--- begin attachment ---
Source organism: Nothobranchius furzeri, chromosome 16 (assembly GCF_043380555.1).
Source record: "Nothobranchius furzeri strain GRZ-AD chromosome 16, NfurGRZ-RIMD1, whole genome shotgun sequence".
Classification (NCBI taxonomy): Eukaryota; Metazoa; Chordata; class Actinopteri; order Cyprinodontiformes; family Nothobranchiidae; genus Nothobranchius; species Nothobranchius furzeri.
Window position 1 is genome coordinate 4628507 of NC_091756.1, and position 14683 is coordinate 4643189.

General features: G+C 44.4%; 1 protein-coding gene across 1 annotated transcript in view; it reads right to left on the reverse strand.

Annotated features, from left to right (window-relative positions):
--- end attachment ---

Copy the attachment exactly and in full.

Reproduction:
Source organism: Nothobranchius furzeri, chromosome 16 (assembly GCF_043380555.1).
Source record: "Nothobranchius furzeri strain GRZ-AD chromosome 16, NfurGRZ-RIMD1, whole genome shotgun sequence".
Classification (NCBI taxonomy): Eukaryota; Metazoa; Chordata; class Actinopteri; order Cyprinodontiformes; family Nothobranchiidae; genus Nothobranchius; species Nothobranchius furzeri.
Window position 1 is genome coordinate 4628507 of NC_091756.1, and position 14683 is coordinate 4643189.

General features: G+C 44.4%; 1 protein-coding gene across 1 annotated transcript in view; it reads right to left on the reverse strand.

Annotated features, from left to right (window-relative positions):